By Bill Vaznis
Bonus – 4 Tips To Get You Started In Still-Hunting
Some things never change. Take deer hunting for example. For ten thousand years primitive man and then white settlers procured their venison by sneaking and peeking “Indian Style” through the forests. These hardy souls survived and even flourished in part because they were participants in the grand and ancient scheme of things.
Then times changed. Portable tree stands were introduced in the early 1980s, and deer hunters took to the trees. Almost overnight whitetail harvest figures soared, and the art and science of still-hunting fell out of favor. More hunters are still-hunting – staying on the ground and moving slowly through the woods.
Recent years have seen a resurgence in still-hunting, and for three very good reasons.
First, deer hunters have come to realize that the idea behind tree stands is inherently dangerous, and falling fifteen feet can leave you permanently paralyzed….or worse. Indeed, as the hunting population grows older, getting in and out of an elevated perch becomes more and more difficult – increasing the chances of a tumble.
Second, we can factor in our economy to the rebirth of still-hunting. Many of us have to work longer hours, even pick up a part-time job, to make ends meet. Suddenly the time and expense of purchasing, erecting and maintaining a half-dozen aerial ambush sites becomes prohibitive. We no longer have every week end to hunt bucks, and spending any free time in the woods pursuing whitetails becomes a luxury.
Third, private hunting land is disappearing at an alarming rate. Years ago I had thousands of acres to hunt, but today those farms have been sold, divided up and sold again to the point I am left with two farms totaling less than 400 acres to deer hunt. And I have to share that with several other enthusiasts.
Thankfully, many states have hundreds of thousands of acres of public land and wilderness set aside for outdoor recreation. These lands offer room to hunt, but often deer are few and far between. It’s possible for a hunter to sit in a tree stand for a full week and never see a deer. Indeed, bucks in the big woods can die of old age without ever getting a snoot full of nasty human stench.
However, if a hunter learns to still-hunt his chances of dropping the buck of a lifetime are actually very good. All a still-hunter has to do is find one…just one…and that generally means wearing out some shoe leather.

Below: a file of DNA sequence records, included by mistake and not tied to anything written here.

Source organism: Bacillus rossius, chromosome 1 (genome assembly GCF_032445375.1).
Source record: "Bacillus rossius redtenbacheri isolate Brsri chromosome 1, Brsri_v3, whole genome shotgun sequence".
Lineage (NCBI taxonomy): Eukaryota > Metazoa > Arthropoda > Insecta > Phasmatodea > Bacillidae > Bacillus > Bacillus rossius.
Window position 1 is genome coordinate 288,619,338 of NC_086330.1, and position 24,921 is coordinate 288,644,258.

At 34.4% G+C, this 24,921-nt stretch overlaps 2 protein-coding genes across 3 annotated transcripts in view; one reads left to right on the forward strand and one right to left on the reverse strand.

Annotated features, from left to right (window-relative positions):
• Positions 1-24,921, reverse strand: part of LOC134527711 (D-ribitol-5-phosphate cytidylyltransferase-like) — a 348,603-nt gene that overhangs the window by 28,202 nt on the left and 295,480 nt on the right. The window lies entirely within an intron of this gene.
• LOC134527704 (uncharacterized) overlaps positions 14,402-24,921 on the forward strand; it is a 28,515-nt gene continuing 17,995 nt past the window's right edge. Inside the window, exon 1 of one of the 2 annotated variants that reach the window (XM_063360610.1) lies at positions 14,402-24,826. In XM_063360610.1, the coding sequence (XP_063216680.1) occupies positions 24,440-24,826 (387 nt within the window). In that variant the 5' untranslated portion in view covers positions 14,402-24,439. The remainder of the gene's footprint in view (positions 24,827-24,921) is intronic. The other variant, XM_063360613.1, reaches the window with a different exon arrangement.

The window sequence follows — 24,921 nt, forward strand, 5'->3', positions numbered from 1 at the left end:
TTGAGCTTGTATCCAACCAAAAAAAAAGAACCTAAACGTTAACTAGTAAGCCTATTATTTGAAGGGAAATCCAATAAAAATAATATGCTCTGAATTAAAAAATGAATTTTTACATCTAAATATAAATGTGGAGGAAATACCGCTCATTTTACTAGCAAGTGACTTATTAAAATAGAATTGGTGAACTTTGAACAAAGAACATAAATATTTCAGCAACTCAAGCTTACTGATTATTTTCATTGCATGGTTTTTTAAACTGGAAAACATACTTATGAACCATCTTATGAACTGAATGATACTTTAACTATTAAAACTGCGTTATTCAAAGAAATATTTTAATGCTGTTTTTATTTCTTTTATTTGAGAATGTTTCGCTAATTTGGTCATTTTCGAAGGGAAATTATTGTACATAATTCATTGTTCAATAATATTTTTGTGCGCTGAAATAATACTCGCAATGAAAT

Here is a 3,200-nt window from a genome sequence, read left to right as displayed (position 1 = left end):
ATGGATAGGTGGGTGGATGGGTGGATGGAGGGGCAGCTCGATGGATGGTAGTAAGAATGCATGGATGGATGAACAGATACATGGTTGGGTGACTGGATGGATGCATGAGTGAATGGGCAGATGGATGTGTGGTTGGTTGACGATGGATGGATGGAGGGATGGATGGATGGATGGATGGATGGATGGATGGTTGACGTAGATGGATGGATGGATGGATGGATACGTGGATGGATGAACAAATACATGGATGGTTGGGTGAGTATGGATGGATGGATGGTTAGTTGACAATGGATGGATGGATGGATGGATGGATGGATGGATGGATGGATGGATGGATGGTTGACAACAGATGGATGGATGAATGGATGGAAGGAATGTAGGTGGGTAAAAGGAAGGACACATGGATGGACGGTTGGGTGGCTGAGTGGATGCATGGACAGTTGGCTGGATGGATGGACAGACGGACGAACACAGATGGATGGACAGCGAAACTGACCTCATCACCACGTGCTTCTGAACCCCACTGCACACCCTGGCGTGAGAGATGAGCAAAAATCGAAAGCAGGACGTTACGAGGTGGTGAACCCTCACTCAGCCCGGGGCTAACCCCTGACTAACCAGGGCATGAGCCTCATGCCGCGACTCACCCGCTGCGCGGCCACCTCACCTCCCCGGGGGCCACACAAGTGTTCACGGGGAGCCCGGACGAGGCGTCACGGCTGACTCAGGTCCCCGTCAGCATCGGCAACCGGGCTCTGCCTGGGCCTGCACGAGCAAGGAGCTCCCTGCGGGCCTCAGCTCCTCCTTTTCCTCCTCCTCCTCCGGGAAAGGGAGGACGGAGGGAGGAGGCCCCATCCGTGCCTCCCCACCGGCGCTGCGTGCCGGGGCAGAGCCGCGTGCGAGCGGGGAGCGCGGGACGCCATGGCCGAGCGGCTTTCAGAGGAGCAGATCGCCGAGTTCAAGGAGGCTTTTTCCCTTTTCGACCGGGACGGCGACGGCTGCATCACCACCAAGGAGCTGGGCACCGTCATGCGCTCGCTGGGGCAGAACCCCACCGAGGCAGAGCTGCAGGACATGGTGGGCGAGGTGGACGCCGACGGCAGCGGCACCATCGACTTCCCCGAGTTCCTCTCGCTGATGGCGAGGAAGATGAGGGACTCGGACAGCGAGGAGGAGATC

What can you do? Stop wasting precious time simply walking back and forth to your tree stand. Instead, learn to still-hunt along that same pathway and maximize your chances of filling out your buck tag.
Here are four tips to help get you get started.
1. See Him First
Your first goal is to see a racked deer before he is even remotely aware of your presence, so playing the wind is a given. If you are buck hunting with a firearm, try covering your face, ears and neck with a cold cream based camouflage like a bowhunter. A human’s bright face is a danger signal understood by whitetails everywhere. I don’t recommend head nets for still-hunting. They tend to obscure your vision, muffle your hearing, and deflect those subtle changes in wind direction off your bare skin.
2. Walk With Your Eyes
You must learn to walk first with your eyes…and then your feet. Look down briefly for a safe and quiet passageway, and then as you continue to scan ahead for a rack tip or black nose, take one or two steps without looking down. This will open up a whole new vista for your eyes to explore. Don’t move again until you are sure no deer are nearby. Here’s where binoculars can help.
3. Walk Like a Feeding Deer
Humans walk with a distinct and predictable cadence…a dead giveaway to any nearby buck. Learn to mimic the muted sounds of a feeding deer instead. Their tempo, rhythm and speed are perfect, and if you happen to snap a twig, have a call ready. One or two imitation fawn bleats should relax any nearby deer.
4. Moment Of Truth
The real secret to dropping a buck in his tracks, whether you’re still-hunting with a firearm or archery tackle, is to drop to one knee as soon as possible. Deer are not nearly as likely to recognize your crouched form as a source of danger, allowing you enough time to take careful aim…and make a deadly shot.
About Bill Vaznis
A lifetime of hunting and outdoor writing has put Bill’s byline in every major outdoor magazine in North America. He is an archery columnist for Bowhunting World, the former editor of Bear Hunting Magazine, and has published over 1,000 articles and columns plus thousands of photographs on bowhunting, big-game hunting and freshwater fishing. He has also published three how-to hunting books: Successful Black Bear Hunting, 500 Deer Hunting Tips and Still-Hunting Trophy Whitetails. He lives on a farm in upstate New York with Grizz, a 30-pound woodchuck with a voracious appetite for the neighbors’ gardens.
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